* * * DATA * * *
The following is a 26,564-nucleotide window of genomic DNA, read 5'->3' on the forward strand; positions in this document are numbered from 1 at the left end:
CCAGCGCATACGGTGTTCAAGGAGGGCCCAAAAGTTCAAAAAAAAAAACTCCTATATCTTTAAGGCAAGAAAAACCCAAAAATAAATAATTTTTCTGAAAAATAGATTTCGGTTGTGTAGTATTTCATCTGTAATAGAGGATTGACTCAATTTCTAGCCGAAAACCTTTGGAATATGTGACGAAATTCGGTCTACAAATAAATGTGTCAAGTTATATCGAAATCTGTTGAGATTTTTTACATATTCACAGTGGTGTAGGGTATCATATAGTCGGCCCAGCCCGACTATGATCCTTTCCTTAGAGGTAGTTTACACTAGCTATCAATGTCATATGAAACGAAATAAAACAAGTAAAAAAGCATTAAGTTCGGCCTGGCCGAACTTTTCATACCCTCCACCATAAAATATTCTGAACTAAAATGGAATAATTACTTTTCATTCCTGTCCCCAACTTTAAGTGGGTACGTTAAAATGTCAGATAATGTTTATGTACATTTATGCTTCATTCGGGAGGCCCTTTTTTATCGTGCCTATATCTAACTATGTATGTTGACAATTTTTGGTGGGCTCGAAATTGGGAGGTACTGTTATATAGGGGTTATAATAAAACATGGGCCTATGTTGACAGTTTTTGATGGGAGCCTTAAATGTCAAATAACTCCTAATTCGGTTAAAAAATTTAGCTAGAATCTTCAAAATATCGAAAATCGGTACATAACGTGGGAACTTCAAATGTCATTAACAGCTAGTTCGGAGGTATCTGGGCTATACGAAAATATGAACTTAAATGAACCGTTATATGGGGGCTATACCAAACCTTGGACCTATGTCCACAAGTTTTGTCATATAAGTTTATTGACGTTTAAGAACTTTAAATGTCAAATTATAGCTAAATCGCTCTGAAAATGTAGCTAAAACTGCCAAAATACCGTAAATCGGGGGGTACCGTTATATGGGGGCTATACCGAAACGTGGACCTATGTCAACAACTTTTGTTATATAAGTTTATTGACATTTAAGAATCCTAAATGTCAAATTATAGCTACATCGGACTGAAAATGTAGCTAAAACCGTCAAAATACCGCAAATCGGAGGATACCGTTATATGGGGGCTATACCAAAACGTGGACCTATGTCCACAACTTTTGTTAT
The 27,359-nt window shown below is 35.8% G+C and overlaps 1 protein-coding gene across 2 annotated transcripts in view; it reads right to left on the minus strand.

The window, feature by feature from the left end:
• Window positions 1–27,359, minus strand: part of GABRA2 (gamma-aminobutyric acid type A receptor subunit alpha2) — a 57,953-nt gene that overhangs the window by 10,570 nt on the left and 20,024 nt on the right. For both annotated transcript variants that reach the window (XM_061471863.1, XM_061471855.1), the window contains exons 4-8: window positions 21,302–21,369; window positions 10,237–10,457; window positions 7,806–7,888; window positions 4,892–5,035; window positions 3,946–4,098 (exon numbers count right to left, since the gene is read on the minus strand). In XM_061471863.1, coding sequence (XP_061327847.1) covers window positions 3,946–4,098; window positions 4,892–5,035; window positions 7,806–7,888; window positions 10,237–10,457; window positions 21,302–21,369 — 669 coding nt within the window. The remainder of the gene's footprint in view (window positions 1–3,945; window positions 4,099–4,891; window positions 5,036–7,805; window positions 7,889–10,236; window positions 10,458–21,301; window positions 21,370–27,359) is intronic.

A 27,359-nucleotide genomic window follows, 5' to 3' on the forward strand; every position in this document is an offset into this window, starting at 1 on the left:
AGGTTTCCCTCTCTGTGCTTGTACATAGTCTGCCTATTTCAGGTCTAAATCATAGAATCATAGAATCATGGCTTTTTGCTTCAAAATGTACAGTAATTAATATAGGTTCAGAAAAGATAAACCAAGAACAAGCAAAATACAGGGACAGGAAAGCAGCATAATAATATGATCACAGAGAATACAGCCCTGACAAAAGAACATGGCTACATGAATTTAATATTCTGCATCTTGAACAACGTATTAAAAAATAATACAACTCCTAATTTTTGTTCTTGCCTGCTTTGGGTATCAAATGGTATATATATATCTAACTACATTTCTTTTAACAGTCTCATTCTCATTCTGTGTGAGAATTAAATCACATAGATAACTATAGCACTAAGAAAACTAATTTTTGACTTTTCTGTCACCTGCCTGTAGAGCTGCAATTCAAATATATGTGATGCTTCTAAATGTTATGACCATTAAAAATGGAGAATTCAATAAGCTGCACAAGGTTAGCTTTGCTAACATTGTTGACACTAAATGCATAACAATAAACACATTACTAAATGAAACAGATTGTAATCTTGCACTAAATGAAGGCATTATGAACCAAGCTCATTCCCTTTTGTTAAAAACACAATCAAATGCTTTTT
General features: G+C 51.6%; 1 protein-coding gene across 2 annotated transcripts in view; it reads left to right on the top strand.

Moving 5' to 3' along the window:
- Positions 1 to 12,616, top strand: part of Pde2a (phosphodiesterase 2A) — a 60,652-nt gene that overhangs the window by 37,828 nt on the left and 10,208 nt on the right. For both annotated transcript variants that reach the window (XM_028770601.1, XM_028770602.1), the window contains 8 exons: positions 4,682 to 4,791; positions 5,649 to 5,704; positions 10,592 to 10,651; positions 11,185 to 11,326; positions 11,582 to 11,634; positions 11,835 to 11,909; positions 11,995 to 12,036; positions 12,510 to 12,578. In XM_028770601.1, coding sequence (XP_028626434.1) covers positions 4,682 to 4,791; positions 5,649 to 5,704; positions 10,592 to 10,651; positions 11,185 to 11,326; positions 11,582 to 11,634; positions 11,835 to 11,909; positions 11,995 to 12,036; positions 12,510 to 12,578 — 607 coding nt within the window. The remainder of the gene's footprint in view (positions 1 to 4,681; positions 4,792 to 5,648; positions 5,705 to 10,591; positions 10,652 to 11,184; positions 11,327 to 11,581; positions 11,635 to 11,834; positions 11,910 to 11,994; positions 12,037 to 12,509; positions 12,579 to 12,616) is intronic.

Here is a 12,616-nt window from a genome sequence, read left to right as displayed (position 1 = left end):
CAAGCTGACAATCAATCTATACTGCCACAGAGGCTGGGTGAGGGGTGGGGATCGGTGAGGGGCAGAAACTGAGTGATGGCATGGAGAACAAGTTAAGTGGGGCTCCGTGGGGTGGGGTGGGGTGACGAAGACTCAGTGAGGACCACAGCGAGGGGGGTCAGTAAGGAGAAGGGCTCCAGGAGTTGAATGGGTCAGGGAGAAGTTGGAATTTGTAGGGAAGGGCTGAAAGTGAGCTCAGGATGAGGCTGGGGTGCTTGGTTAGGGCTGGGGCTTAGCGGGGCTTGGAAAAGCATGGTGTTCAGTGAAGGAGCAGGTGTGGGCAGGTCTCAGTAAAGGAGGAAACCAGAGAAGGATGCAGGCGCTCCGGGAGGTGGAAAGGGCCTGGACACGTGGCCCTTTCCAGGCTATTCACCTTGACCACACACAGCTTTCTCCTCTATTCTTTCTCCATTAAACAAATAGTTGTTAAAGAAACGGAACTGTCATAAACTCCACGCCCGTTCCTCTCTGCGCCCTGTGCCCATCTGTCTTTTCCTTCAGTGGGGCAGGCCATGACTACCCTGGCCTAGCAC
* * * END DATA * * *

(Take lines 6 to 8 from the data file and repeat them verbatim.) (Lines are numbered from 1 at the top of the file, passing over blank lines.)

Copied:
A 27,359-nucleotide genomic window follows, 5' to 3' on the forward strand; every position in this document is an offset into this window, starting at 1 on the left:
AGGTTTCCCTCTCTGTGCTTGTACATAGTCTGCCTATTTCAGGTCTAAATCATAGAATCATAGAATCATGGCTTTTTGCTTCAAAATGTACAGTAATTAATATAGGTTCAGAAAAGATAAACCAAGAACAAGCAAAATACAGGGACAGGAAAGCAGCATAATAATATGATCACAGAGAATACAGCCCTGACAAAAGAACATGGCTACATGAATTTAATATTCTGCATCTTGAACAACGTATTAAAAAATAATACAACTCCTAATTTTTGTTCTTGCCTGCTTTGGGTATCAAATGGTATATATATATCTAACTACATTTCTTTTAACAGTCTCATTCTCATTCTGTGTGAGAATTAAATCACATAGATAACTATAGCACTAAGAAAACTAATTTTTGACTTTTCTGTCACCTGCCTGTAGAGCTGCAATTCAAATATATGTGATGCTTCTAAATGTTATGACCATTAAAAATGGAGAATTCAATAAGCTGCACAAGGTTAGCTTTGCTAACATTGTTGACACTAAATGCATAACAATAAACACATTACTAAATGAAACAGATTGTAATCTTGCACTAAATGAAGGCATTATGAACCAAGCTCATTCCCTTTTGTTAAAAACACAATCAAATGCTTTTT
General features: G+C 51.6%; 1 protein-coding gene across 2 annotated transcripts in view; it reads left to right on the top strand.